Saturday, July 30, 2011

Event Review: Comfort and Joy's "Active Touch," July 29, 2011

A few weeks ago I read a post on Facebook in which someone was responding to the closing of The Eagle by complaining that the gay bar/club scene "just wasn't the same anymore," how it had become boring and predictable, homogeneous, lost its cruise/sleaze factor, etc. While in my original post about the closing of the Eagle I pointed out that things change, and perhaps it was time to think about a "new gay" as opposed to waxing nostalgic about the "old gay," events like Comfort and Joy's "Active Touch" demonstrate quite well that there is a thriving, exciting, gay scene alive and well in San Francisco, with all the sleaze and craziness you could want, if you just take the time to go looking for it.

This is, to the best of my hazy recollection, the fourth or fifth year that Comfort and Joy has been throwing the Touch parties, usually in conjunction with a major holiday or event, in this case, Dore Alley. While the parties serve on the practical level as fundraisers for Comfort and Joy's annual excursions onto the playa, they also provide a glimpse into a "new gay" underground scene. Inspired in large part originally by John Cameron Mitchell's film "Short Bus," Comfort and Joy events evoke the vibe of the 70s bath-house, where you can cruise, dance, see some inspired performances, and connect with a community that is truly creating something new, rather than trying to hold onto the past. Comfort and Joy parties have provided a platform for musicians, DJs, drag divas, and visual artists like Honey Sound System, the House of Herrera, the House of Salad, III, and many others, and serve as a nexus for queers of all shapes, sizes, and varieties to cum, er, come together.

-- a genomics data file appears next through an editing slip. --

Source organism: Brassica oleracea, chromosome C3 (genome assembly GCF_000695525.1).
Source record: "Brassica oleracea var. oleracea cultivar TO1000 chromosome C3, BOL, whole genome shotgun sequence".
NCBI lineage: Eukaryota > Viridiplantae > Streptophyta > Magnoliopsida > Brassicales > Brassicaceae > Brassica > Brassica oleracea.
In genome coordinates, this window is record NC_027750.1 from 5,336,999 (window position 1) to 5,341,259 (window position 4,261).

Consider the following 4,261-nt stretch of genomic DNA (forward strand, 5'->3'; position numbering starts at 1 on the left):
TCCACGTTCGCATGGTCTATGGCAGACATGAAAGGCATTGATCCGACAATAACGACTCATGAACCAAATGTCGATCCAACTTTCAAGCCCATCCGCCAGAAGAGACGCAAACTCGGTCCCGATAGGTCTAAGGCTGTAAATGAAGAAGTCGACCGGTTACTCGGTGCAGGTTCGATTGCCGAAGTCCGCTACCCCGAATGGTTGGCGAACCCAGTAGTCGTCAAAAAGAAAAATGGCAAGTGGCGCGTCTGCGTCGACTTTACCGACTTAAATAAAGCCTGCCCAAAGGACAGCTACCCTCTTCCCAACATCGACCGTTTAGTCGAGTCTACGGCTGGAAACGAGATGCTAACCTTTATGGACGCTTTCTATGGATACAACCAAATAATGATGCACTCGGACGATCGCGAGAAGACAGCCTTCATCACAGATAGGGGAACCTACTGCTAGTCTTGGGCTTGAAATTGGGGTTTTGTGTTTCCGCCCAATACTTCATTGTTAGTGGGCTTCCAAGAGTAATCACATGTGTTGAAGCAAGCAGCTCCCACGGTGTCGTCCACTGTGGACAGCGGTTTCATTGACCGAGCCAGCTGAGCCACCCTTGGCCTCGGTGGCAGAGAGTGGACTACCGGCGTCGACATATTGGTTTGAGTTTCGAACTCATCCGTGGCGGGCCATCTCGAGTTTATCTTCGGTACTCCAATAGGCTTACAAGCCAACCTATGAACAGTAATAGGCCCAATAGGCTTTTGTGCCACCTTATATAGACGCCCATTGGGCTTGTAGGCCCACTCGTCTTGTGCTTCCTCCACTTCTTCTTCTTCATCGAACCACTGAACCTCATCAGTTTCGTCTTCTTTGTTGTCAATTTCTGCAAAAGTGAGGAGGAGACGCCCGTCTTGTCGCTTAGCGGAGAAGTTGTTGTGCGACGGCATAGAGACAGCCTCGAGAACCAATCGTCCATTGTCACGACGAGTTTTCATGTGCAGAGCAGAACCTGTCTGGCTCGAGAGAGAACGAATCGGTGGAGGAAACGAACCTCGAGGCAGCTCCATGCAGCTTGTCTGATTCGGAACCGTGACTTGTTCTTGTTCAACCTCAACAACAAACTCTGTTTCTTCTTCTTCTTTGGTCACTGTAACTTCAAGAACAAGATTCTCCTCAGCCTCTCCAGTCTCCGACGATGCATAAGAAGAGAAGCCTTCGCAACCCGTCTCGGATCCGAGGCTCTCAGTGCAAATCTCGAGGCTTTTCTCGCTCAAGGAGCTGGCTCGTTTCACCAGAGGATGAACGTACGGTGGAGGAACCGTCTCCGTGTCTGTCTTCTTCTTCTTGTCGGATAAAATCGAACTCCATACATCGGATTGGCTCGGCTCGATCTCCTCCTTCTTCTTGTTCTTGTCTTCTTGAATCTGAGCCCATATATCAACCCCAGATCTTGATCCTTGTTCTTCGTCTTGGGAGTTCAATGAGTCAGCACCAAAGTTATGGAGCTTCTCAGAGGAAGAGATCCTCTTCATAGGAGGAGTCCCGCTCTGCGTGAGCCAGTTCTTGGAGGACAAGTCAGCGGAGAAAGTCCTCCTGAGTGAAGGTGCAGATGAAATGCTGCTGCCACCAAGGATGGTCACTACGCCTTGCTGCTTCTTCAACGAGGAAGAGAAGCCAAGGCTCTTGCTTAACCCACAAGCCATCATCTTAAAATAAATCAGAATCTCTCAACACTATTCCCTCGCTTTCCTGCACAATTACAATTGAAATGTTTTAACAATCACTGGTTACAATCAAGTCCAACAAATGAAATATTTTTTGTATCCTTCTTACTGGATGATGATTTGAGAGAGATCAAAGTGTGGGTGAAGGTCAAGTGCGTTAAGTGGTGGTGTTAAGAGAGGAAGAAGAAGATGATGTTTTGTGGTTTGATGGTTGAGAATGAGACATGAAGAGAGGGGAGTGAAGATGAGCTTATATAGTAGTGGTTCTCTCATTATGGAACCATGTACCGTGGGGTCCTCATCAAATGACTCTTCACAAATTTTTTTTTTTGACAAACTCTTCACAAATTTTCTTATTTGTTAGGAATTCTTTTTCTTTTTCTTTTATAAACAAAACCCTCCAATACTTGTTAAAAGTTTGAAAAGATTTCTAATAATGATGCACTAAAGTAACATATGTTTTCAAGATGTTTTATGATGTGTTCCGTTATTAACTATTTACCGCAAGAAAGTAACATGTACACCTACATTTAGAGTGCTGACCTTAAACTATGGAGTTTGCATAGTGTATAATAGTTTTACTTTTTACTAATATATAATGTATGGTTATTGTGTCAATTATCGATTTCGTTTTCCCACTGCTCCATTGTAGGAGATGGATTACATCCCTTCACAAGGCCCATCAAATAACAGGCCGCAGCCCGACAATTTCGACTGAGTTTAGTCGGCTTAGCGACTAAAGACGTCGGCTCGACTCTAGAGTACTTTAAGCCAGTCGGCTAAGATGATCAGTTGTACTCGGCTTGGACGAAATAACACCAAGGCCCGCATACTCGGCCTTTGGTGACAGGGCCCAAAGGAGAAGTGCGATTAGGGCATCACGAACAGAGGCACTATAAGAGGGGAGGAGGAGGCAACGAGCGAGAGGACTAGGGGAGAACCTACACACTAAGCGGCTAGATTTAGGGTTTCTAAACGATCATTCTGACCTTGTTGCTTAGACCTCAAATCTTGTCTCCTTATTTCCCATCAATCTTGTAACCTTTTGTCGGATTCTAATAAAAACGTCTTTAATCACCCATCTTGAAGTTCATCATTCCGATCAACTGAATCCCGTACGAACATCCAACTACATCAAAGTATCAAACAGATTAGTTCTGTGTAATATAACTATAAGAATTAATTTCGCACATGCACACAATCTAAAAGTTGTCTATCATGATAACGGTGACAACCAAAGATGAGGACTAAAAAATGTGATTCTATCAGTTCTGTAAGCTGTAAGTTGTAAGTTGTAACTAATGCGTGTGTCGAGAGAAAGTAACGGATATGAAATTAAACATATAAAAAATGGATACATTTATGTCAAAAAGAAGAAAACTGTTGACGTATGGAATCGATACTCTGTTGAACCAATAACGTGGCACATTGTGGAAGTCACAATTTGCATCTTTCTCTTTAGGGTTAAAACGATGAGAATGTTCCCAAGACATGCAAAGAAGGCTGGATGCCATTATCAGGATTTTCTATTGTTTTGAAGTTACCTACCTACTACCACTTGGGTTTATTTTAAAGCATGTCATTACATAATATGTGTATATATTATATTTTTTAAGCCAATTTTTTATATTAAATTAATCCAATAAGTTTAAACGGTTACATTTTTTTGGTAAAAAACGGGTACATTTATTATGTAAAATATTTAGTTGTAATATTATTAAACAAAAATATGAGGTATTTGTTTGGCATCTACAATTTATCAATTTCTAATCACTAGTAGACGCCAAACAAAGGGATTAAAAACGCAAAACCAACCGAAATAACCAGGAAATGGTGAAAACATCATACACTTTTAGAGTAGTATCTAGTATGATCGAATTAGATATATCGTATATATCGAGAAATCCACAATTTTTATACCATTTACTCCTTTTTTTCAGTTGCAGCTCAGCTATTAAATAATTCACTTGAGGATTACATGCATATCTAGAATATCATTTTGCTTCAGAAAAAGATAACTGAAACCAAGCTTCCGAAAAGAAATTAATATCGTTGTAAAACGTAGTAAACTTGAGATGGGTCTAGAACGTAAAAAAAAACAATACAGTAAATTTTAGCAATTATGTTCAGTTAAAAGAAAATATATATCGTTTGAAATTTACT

I must admit that, for this particular event, I didn't really have the energy to devote to a full-scale party. I went primarily to connect with friends and a community that I haven't been part of in a while, and in that regard, it was a blowout - I heard the words "welcome home" so many times that it convinced me that I really was "home." If I'd had a bit more spunk in my junk I could have certainly found any number of amusing divertisements to keep me occupied until the closing bell at 4AM, since there was a dancefloor (though, admittedly, I am not that great a fan of Bus Station John's retro disco sound), a "gentleman's boudoir," a tiki lounge, and any number of small niches where one could locate oneself for conversation or other social interactions. It was enough for me, though, to just feel like I had found myself back among a community that, like a family, has its fractious and dysfunctional aspects, but are the still people with whom feels that special, intimate connection. I'll take that over being groped at The Powerhouse any day.

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